The auto industry executive says the ethanol industry must work to make higher blends of ethanol more readily available as an increasing number of car buyers begin driving flex-fuel vehicles.
Mary Beth Stanek, GM’s director for Environment and Energy, comments that the company remains committed to flex-fuel technology, but also is working on the development of electric hybrid and hydrogen fuel cell technology.
Since there is only so much funding available for research and development “we need to see a corresponding of support from the (e85) industry” to make sure the fuels are available to all drivers and that the flex-fuel automobiles “are experiencing the fuel,” said Stanek, who manages GM’s partnerships with ethanol producers.
“We’re not going to work on power trains when we don’t have fuel for it, and we’re certainly going to make sure that it’s economical for consumers as well,” she told many of the renewable fuels industry leaders and media who attended a biofuels forum put on by Successful Farming magazine on Tuesday.
Making available E85, an 85 percent ethanol – 15 percent gasoline blend, should not be “as hard as people are making it,” Stanek said.
“I’m not saying it’s easy, but we can all work together to get more E85 out there,” she said. “I just don’t feel it’s insurmountable.”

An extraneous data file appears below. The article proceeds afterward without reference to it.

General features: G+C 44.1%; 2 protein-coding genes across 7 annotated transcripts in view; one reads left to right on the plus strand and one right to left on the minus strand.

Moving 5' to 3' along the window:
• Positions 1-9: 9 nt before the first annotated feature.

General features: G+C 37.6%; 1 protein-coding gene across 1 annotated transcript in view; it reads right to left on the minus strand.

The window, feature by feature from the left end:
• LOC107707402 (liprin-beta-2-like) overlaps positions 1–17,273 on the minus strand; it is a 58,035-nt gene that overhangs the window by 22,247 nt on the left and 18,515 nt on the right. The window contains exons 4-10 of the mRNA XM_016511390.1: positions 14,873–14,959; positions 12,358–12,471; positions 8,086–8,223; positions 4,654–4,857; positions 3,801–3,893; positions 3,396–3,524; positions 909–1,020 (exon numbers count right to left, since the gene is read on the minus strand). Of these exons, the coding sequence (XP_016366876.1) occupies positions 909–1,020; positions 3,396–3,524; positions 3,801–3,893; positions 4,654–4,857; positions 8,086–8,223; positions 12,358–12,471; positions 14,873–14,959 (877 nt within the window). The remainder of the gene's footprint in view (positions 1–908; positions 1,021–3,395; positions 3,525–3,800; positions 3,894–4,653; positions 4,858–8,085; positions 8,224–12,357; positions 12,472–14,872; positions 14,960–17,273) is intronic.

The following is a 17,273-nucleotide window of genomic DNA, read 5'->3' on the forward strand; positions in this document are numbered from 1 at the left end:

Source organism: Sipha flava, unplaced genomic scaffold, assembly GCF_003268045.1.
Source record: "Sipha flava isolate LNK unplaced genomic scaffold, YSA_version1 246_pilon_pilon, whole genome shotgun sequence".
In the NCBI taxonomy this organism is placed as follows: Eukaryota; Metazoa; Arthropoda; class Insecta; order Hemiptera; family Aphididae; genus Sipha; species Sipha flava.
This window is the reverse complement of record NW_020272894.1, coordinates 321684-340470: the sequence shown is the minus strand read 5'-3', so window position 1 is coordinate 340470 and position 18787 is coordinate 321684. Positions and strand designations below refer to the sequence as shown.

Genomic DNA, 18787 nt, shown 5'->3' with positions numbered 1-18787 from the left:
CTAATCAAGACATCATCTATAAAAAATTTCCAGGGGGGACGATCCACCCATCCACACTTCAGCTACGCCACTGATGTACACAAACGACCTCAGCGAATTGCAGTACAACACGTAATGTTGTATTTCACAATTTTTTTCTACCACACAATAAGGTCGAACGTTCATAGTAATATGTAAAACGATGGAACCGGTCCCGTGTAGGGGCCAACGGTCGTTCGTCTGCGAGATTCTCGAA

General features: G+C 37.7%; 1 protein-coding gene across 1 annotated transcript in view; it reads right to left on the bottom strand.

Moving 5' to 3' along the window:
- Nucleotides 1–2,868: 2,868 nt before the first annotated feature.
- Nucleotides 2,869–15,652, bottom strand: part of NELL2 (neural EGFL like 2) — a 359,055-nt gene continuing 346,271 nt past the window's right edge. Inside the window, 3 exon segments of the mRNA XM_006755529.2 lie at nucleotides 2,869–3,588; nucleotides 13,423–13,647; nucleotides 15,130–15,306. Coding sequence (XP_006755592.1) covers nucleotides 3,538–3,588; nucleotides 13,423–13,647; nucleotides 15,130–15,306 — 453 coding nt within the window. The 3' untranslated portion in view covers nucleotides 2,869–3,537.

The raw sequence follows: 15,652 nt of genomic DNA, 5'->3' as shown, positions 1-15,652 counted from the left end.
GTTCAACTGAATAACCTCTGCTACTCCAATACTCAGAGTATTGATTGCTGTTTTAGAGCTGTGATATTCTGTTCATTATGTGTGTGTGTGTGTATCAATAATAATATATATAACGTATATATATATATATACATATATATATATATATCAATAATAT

While the ethanol industry frequently announces the opening of new E85 pumps, the blend really is “a classic chicken and the egg” scenario, said Matt Hartwig, a spokesman for the Renewable Fuels Association.
To make E85 a mainstream product, he said there needs to be vehicles that can burn E85, the infrastructure to make it and transport it, and the need for more technology to produce enough ethanol to supply the higher E85 demands. That includes more development and funding to cellulosic ethanol production, which breaks down any organic material from various plants, not just corn, to produce ethanol.
GM, Ford and DaimlerChrysler have said they plan to have half of annual vehicle production be E85 flexible fuel or biodiesel capable by 2012. For the Detroit based GM, that means ramping up production from 400,000 of the E85 flex-fuel vehicles each year up to 800,000.
The cost of the items that help vehicles use E85 ranges from $150 to $500. But for auto manufacturers, Stanek said the investment into the technology and research to make the autos run correctly on E85 is “quite expensive.”
“It’s not the parts in the box, it’s about the investment into the engineering expense,” she declared. “We are willing to do that, and we’re going as fast as we can.”